This guide has been developed to provide businesses with an overview of Italy, its legal regime, start-up and market entry considerations, tax and customs requirements and a general summary of the factors that may affect the decision to do business in Italy. However, the information contained in this document is generic in nature and you should not act or rely on it without obtaining specific professional advice.

Please note that the Global Business Guides may only be available in English.

Useful Links

1 Italian Business Register
2 Italian Agency of Revenue
3 Customs Office
4 Data Protection Authority
5 Ministry of Foreign Affairs and International Cooperation
6 Industrial Property Office
7 Invitalia
8 Ministry of Labour and Social Policy



1 FDI Statistics
2 Doing Business Rankings
3 IP Index
4 Italy Economy Size
5 Italy Potential Consumers


Download Global Business Guide - Italy (3.5MB, PDF)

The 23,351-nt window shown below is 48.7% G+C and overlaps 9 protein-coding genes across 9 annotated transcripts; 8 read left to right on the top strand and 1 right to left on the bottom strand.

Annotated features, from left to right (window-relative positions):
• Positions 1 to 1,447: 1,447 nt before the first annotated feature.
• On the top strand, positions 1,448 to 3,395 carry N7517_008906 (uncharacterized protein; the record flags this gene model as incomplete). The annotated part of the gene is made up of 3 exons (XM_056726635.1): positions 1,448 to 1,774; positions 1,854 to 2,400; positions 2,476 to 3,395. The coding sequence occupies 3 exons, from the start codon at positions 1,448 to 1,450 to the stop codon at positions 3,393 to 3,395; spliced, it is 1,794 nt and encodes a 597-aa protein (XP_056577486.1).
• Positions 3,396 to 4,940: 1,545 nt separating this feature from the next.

This document is issued by HSBC Bank plc, Milan Branch (the Bank). This guide is a joint project with Grant Thornton. It is not intended as an offer or solicitation for business to anyone in any jurisdiction. It is not intended for distribution to anyone located in or resident in jurisdictions which restrict the distribution of this document. It shall not be copied, reproduced, transmitted or further distributed by any recipient. The information contained in this document is of a general nature only. It is not meant to be comprehensive and does not constitute financial, legal, tax or other professional advice. You should not act upon the information contained in this document without obtaining specific professional advice. Whilst every care has been taken in preparing this document, the Bank and Grant Thornton makes no guarantee, representation or warranty (express or implied) as to its accuracy or completeness, and under no circumstances will the Bank or Grant Thornton be liable for any loss caused by reliance on any opinion or statement made in this document. Except as specifically indicated, the expressions of opinion are those of the Bank and are subject to change without notice. The materials contained in this document were assembled in January 2016 and were based on the law enforceable and information available at that time.